'Toba hurler up for pros

ADAM WAZNY -- Winnipeg Sun

, Last Updated: 8:30 AM ET

Josh Sawatzky made no bones about it.

He's ready, and if all goes well during the two-day Major League Baseball draft (which starts today), the Altona-native will load up and give pro ball his best shot.

"That's the main goal," the 21-year-old pitcher said from his hometown over the weekend. "If I do go this year, there's a good chance I will sign and start my pro career. But I'm not getting my hopes up or my expectations up too much because I still do have another year left if things didn't work out this year. I'm excited about it, but I'm trying to stay pretty level because you never know what's going to happen.

"The other option is going late in the draft and then decide to go to school next year, improve, and try to get drafted higher next year."

Sounds complicated, but it's not like the 6-4, 200-pound right-hander hasn't gone through this process before.

Baseball prospects can re-enter the draft, giving the player the option of turning pro when they think they're ready. After finishing his high school career at W.C. Miller in 2003, Sawatzky was drafted by the San Diego Padres in the 36th round.

Deciding he wasn't quite ready to sign and face the rigours of minor league ball (both on and off the field), the hurler chose college, signing with Niagara University in New York.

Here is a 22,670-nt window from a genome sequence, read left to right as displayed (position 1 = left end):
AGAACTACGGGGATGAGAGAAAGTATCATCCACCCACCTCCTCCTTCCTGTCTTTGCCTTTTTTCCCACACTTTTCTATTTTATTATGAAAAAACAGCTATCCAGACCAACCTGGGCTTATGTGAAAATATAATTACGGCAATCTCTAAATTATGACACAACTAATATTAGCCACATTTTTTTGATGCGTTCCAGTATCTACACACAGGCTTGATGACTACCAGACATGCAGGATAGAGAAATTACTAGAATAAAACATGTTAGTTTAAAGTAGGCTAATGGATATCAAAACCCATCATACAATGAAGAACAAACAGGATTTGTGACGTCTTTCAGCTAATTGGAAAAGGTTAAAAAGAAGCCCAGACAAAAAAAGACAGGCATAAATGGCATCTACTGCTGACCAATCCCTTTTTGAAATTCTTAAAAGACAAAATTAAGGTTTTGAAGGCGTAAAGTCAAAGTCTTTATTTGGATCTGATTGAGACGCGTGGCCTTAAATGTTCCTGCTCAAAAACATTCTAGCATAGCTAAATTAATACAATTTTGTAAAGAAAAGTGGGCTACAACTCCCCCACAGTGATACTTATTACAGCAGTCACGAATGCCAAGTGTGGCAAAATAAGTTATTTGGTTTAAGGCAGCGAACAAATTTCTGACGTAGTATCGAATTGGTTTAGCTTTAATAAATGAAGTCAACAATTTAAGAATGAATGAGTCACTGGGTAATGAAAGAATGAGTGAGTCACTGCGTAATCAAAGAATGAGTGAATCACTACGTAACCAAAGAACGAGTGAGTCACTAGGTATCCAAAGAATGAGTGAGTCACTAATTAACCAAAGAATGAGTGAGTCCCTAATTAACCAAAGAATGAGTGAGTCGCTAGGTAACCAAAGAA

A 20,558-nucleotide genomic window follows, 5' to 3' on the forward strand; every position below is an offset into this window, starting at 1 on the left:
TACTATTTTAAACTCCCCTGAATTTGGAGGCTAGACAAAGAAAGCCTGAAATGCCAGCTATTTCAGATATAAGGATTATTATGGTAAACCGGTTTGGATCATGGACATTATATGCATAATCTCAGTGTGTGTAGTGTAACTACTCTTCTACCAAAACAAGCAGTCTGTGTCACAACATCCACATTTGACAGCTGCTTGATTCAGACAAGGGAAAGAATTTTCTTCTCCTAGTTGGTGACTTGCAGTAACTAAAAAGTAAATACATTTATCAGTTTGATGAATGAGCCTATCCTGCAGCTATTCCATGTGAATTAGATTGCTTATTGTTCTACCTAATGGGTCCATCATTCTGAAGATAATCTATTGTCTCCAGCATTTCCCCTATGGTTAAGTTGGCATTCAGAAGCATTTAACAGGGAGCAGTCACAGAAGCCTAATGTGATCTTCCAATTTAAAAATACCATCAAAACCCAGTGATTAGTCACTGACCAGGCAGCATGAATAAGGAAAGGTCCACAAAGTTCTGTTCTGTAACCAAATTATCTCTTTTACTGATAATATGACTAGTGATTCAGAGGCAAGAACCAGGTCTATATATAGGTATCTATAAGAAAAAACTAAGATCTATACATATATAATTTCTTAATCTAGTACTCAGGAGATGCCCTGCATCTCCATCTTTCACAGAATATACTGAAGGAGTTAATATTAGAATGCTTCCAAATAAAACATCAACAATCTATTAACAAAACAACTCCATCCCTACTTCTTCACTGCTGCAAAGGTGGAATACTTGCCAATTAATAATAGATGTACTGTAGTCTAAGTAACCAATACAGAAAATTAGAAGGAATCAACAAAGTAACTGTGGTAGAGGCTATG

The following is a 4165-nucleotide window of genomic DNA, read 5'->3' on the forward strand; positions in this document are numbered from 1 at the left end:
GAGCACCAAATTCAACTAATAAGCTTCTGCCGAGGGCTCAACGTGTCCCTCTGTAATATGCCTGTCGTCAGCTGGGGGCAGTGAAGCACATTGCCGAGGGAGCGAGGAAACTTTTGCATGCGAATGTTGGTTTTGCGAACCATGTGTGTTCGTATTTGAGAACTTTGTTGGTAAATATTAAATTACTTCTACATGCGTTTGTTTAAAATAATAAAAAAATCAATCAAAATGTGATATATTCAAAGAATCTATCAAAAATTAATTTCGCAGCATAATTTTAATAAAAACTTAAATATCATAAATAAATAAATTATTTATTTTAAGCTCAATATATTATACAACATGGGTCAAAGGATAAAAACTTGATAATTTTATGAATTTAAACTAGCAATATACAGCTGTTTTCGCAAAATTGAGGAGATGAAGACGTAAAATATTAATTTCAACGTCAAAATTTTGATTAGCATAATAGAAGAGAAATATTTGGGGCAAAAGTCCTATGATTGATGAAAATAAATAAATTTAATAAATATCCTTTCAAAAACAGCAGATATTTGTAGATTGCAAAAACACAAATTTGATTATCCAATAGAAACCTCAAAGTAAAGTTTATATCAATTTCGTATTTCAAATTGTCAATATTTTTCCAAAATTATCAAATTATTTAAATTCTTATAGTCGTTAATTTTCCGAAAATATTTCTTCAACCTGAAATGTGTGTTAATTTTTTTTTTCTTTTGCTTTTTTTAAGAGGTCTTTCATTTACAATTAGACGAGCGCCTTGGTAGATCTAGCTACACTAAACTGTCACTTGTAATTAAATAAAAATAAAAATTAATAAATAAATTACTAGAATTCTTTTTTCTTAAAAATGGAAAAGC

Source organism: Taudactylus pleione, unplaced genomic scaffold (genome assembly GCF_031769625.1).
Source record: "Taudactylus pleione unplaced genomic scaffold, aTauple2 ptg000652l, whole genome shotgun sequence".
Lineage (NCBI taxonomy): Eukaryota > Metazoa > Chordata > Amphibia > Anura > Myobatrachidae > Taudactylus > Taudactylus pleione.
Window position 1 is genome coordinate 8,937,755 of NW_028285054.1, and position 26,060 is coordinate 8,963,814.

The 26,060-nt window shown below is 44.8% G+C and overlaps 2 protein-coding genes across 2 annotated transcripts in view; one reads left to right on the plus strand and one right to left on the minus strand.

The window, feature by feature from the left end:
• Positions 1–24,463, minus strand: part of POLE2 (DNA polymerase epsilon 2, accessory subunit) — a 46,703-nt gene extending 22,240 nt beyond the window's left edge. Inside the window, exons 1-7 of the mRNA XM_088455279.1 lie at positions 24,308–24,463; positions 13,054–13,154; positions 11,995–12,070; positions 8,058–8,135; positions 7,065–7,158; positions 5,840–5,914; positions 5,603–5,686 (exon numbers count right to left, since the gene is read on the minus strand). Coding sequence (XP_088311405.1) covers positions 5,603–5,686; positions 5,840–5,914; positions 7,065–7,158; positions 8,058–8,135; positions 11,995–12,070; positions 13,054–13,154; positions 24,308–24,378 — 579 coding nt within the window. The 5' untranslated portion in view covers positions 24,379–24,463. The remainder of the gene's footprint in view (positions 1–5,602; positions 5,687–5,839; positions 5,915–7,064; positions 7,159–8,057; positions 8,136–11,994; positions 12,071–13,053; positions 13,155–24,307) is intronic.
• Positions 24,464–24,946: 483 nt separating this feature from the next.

There, he's been effective. Last season as a junior, he posted an 8-5 record with a team-leading 3.54 ERA.

"It's been great," he said. "I was a starter all three years there, from being a freshman to this past year, I've learned so much, just about that game and about how to pitch."

Now Sawatzky believes he might be ready to forgo his senior year with the Purple Eagles and take his chances in the next step of his baseball career.

And if things don't work out this time, he's not too worried.

On Friday, he'll head down to his summer league team in Virginia (the Peninsula Pilots of the Coastal Plain League -- one of the top summer college leagues in the U.S.) and return to Niagara for his senior year.

"I really do want to go pro, but if worse comes to worst, I still have another year of school to get there," he said. "It's not like this is my last chance right now."

Some other Manitobans to keep an eye on in the MLB draft are left-handed pitcher Chris Lemay (Winnipeg), infielder Lee Darracott, (Winnipeg), and catcher Steve Kletke (Altona).

The only local taken in the 2005 draft was third baseman Reed Eastley. The Brandon product was selected by the Seattle Mariners in the 13th round with the 383rd pick overall.


Videos

Photos